When people think back on the wonderful times in their lives, they often describe how time felt like it passed very quickly. They'll recall a wonderful conversation where one of the participants happened to look at a clock, and say, "Wow! It's 4 in the morning!" They'll finish up playing an exciting game and say, "I can't believe so much time passed!" I describe this feeling as "being in the moment," and seek it whenever possible. When truly in the moment, one stops worrying about things out of one's control - the past, the future – and is fully alive. With many of the people I talk to, however, this phenomenon seems to happen less frequently as they grow older. One man I asked said the following, "When I was a kid, my mom could never even find us at dinner time. We weren't trying to be late, but we'd just lose track of time when we were playing baseball, or riding our bicycles, or whatever. She'd be real[sic] mad when we got back, but we didn't know better. Kids today don't do that stuff enough anymore." I agreed, but then I asked if he still did those things. He answered, "Well no, I guess not. I got[sic] work, grandkids, I don't have time for all that anymore."
The question then becomes - why would we modify our lives to do less of these things that we are so passionate about that time loses meaning? At the Stomping Ground, we do not believe that people make this choice intentionally.
We believe that adult intervention can be one of the main things that erodes child's ability to be in the moment. Adults have so many plans for children, from how they should spend their time, to whom their friends should be, to what interests and hobbies are appropriate. It’s not like these adults have bad intentions – it’s usually quite the opposite. We quote this all the time – but as Alfie Kohn said, “Children get better at making decisions by making decisions, not by following directions.”
At the Stomping Ground, we stress that our counselors only intervene and take a child out of the moment if the child is putting himself in harm's way, causing emotional or physical harm to others, or inhibiting another camper's ability to have a good time. This means not worrying about "inside voices" unless someone is bothered by it or trying to sleep. Children often raise their voices because they are extremely excited about what they are talking about; why would I ever want to pull them out of that feeling of excitement just because their volume was 2 or 3 decibels above my ideal level?
It also means that we are happy to take a child out of the moment if he is initiating force against someone else. We call taking a child out of the moment "creating a point of tension," and make sure that our counselors have an excellent reason to create a point of tension before doing so.
When given to their own devices, children are capable of being in the moment with so much of their time. They invent games with objects that seem inane to adults. They have long conversations that some adults would consider idle chatter. We believe these activities are absolutely crucial to children and their development. They are exploring their passions, practicing human interaction, being in awe of the world, and most importantly, having fun.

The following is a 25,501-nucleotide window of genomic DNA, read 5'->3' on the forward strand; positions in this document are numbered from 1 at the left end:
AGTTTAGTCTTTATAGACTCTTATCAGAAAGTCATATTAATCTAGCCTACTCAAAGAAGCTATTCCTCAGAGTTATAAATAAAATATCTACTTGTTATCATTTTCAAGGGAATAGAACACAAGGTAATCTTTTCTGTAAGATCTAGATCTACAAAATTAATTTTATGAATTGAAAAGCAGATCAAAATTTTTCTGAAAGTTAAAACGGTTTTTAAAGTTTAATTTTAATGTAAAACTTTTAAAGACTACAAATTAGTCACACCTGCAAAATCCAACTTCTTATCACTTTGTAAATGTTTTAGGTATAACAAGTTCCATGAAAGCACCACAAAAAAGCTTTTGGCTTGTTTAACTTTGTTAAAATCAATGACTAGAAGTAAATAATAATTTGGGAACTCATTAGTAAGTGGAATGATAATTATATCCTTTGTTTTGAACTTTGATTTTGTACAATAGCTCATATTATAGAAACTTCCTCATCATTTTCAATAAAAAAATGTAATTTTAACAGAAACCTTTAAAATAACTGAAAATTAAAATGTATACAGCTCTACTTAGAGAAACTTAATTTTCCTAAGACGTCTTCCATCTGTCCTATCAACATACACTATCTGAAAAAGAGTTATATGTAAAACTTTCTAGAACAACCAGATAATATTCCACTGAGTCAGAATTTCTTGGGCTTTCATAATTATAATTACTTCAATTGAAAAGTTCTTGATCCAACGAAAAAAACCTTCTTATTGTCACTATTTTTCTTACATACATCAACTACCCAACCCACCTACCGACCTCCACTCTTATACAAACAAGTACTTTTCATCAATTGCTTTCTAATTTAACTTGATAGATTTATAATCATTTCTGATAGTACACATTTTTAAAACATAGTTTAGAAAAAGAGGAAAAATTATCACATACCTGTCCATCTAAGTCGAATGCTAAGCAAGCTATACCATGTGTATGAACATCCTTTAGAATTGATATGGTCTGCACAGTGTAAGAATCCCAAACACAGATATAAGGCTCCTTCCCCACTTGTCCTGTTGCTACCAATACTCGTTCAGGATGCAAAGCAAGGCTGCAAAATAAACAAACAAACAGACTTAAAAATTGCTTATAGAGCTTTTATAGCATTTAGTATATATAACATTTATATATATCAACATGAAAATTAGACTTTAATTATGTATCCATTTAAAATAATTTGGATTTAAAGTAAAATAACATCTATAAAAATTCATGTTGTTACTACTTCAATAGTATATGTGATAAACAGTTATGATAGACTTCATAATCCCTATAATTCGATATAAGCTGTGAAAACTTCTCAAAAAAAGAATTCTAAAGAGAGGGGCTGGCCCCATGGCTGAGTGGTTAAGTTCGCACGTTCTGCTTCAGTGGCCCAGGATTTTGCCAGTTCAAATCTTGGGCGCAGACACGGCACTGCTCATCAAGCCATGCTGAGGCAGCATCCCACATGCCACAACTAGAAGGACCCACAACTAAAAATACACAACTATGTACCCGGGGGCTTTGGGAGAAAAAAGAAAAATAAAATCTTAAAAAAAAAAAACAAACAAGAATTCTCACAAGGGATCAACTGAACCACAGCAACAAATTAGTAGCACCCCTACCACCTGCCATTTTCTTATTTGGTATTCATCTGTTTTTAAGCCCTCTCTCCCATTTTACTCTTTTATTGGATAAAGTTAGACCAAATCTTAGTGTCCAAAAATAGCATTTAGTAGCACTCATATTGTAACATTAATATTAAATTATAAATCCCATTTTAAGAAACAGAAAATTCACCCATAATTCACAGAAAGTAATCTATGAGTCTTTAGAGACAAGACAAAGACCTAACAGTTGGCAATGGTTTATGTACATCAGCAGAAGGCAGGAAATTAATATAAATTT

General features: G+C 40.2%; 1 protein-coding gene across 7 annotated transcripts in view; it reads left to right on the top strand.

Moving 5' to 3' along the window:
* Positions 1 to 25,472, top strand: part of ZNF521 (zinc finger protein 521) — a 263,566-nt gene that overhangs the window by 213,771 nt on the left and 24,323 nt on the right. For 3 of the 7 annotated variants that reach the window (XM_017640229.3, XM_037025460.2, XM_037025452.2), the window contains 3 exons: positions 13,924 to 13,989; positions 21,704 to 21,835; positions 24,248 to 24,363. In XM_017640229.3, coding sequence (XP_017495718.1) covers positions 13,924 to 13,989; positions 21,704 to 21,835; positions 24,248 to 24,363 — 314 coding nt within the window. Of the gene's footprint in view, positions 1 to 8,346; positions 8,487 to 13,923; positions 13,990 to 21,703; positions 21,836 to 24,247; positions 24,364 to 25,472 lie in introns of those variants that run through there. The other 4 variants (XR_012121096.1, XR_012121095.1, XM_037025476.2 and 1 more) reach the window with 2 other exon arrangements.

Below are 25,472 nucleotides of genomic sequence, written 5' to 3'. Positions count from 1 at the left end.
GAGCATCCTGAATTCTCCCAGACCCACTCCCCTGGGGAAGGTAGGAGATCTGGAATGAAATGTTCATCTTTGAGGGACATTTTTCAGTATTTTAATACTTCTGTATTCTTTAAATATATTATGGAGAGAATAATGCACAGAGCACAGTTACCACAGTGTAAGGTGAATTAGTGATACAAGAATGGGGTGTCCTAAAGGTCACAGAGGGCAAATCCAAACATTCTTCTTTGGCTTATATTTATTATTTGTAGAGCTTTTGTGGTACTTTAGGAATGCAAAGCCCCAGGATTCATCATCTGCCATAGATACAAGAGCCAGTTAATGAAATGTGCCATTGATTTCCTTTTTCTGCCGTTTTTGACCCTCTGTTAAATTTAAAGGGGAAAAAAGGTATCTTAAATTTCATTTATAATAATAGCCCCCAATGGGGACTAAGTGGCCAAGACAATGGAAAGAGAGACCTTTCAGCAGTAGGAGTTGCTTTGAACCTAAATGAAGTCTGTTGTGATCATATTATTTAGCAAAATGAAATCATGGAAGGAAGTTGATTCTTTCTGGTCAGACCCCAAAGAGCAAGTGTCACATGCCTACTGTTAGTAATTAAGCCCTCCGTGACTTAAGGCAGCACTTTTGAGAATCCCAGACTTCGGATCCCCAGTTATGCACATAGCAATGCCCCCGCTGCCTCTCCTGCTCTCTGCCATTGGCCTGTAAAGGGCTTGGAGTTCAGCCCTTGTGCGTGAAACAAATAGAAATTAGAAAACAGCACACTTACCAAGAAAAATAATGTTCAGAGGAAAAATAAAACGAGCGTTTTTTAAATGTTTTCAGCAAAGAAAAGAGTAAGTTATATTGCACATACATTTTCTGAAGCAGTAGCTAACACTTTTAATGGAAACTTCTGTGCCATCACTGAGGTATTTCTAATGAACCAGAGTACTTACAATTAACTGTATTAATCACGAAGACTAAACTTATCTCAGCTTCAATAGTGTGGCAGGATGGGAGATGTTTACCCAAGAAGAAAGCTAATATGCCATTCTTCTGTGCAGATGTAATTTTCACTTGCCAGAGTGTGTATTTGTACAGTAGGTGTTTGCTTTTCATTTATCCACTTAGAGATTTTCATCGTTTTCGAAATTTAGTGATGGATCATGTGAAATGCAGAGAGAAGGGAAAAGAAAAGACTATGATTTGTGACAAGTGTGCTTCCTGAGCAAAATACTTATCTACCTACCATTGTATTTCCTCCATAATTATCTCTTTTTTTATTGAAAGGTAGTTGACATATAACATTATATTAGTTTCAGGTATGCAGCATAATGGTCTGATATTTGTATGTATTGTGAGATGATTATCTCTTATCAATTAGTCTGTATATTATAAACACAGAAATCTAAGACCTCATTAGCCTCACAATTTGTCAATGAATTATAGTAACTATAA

Our strategy, therefore, is to create an extremely nutrient rich environment for them to flourish. We provide guidelines for activities, but then participate actively when possible instead of lording over the activity dictatorially. During each "activity period," we attempt to present children with diverse options that allow them to pursue their individual interests. If it is obvious that none of the options are palatable, the remaining children are then given more options to see if anything suits their fancy. Occasionally, campers choose to sit and talk with one another instead of participating in an activity. Rather than take this personally, we understand that this relationships formation is beautiful and natural, and in many cases, far more valuable than the activity we had planned.
To accomplish our goal of keeping children in the moment, we mindfully present options to engage them throughout the day while being sure we are not pressuring them to take us up on any of our offerings. We offer time for children to engage in "Structured, Imaginative play," an activity that has general guidelines but no linear progression or enforced timetable. In one activity, we told the children who wished to participate that they were in ancient tribes, tasking them to create as much or as little of a fictitious culture as they wanted.
This involved some painting their faces and bodies, some coming with their own names and languages, some coming up with songs and drum beats, and some only modestly participating but demonstrating that they really loved just feeling a part of the activity. Structured and imaginative play is so important, especially for children who are used to being told how to play, because it points them in a direction for them to use their creativity without spelling out for them exactly how the activity must go. Campers from the ages of 10 to 17 participated in this activity and had a wonderful time. Staff members enthusiastically participated as well, but no one was told during the activity that there were any "rules" to follow.
I can recall very vividly speaking with a camper one summer, who said:
"I can't believe it's already dinner! Today went by so fast, but I guess it does feel like we did so much today that I guess it should be dinner!"
She spoke to exactly what we are trying to facilitate: that unique "camp" feeling that time flew by a lot more quickly than you thought, but that your days felt so full that everything feels just right.
So please, come out to camp this summer and live it for yourself. Watch as time passes, and you gather more memories in a week than you may have in a year. We hope to see you there!